To forgive does not mean to forget.

You should keep the memory of the negative thing, but because of that there is a possibility to develop anger or hatred.

The control over that, that is the meaning of forgiveness.

Our most natural response is that when I’m hit, I hit back. 

But when you have been refined, you put yourself in the shoes of the other.

It is totally wrong that practice of tolerance and the practice of forgiveness are signs of weakness – totally wrong.

Forgiveness is a sign of strength.

Those who say that forgiving is a sign of weakness… haven’t tried it.

From The Book of Joy:

Life must go on

Another recurring topic, and essential tool to be put to work in our quest for happiness is perspective taking. As has just been suggested, putting ourselves in the shoes of others also grants us with a much more nuanced view of our own situation. Again, our highly competitive lifestyles tell us that we should live up to the examples of successful “role models”. Oftentimes, comparing ourselves futilely to celebrities and others who seemingly “have it all” results not so much in us becoming inspired but rather leaves us with a sense of defeat. Taking time to consider others who are less fortunate than ourselves however, my yield quite the opposite results.

One of the teachings of the fasting month inspires us to walk a mile in the shoes of those who have very little. Those for whom a warm meal at the end of the day is no guarantee. This type of perspective taking does wonders to our stuck-in-the-fast-lane ways if thinking and inspired appreciation for all we have.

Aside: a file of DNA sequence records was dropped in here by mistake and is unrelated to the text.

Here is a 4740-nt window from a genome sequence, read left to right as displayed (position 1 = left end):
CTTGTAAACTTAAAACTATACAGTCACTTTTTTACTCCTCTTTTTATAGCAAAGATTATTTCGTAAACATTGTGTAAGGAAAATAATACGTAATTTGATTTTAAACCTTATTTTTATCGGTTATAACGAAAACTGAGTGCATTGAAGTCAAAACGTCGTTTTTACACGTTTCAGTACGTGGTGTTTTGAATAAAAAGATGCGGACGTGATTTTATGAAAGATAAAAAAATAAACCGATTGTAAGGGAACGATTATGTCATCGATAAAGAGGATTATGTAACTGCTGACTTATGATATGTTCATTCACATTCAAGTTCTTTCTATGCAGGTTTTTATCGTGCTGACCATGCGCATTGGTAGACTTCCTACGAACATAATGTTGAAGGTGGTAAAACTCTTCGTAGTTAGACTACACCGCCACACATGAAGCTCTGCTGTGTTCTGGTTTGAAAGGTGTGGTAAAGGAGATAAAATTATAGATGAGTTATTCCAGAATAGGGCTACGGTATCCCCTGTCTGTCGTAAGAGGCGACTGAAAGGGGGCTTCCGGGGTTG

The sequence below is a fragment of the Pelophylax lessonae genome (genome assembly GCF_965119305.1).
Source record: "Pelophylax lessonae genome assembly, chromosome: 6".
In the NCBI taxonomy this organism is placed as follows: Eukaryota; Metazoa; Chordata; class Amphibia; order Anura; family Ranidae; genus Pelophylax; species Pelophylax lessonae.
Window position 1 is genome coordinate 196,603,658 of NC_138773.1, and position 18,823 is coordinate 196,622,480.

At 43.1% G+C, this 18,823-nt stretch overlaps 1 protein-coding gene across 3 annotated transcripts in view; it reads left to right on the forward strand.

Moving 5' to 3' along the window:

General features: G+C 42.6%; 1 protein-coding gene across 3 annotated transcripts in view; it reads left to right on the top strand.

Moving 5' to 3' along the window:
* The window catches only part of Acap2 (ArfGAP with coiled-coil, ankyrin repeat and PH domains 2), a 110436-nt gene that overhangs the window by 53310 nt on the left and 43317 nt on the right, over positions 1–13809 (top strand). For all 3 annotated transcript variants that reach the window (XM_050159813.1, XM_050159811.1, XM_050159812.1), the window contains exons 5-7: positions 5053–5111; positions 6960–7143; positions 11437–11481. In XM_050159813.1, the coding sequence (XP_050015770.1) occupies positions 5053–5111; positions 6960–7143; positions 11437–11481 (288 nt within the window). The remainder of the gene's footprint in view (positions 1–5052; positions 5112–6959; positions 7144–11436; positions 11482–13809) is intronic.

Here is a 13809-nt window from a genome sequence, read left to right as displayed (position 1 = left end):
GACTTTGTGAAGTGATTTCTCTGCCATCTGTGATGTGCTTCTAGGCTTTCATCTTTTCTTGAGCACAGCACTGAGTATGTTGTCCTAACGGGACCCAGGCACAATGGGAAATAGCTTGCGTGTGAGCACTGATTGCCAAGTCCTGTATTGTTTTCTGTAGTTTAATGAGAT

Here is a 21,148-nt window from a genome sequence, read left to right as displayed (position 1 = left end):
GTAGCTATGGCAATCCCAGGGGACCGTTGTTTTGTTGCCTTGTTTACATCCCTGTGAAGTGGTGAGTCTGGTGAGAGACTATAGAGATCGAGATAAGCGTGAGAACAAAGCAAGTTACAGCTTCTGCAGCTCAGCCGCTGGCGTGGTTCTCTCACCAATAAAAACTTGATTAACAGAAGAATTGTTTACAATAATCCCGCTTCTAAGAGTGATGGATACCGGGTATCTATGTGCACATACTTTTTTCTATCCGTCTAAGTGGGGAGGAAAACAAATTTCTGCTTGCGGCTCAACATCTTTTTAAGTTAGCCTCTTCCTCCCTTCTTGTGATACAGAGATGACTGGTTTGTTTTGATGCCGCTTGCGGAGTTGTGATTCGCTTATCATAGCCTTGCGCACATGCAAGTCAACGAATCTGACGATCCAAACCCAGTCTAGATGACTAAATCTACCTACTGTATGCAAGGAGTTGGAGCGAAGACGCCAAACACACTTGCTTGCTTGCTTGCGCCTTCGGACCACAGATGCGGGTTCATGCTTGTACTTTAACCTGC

Please note that doing better in comparison to others does not mean we cannot feel anxious, down, angry or lonely. How we and up feeling is up to our own interpretations: sometimes it pays dividend to take a step back and evaluate our own thinking – our own opinions and convictions – and to identify any potential non-beneficial thinking errors that we commonly fall pray too. More on this next week.

Wether we have a little or a lot, life must go on as normal. Not having food or drink is a daily concern for many of our fellow human beings across the world, and so fasting in solidarity mustn’t interfere with our daily activities. The teachings state that our lives must go on as usual while we participate in fasting in order to experience other people’s plight. To instil appreciation for our own situation as well as for those of others we must experience hunger, thirst, exhaustion and other frustrations endured while we go on with our daily lives, all whilst keeping our anger and negative thoughts in check. Perhaps there are similarities to be found to our ongoing situation under the burden of the Corona virus pandemic. Let us aim to practice forgiveness to unburden our minds,  to make time to develop a wider and more flexible perspective on our situation and to try and make the most of our lives, even now – especially now.

Do you need help?
Are you or someone you know in need of a sympathetic ear or even professional counseling?
Please do not hesitate to contact us directly.

Sasja Breit, Director, Clinical Psychologist.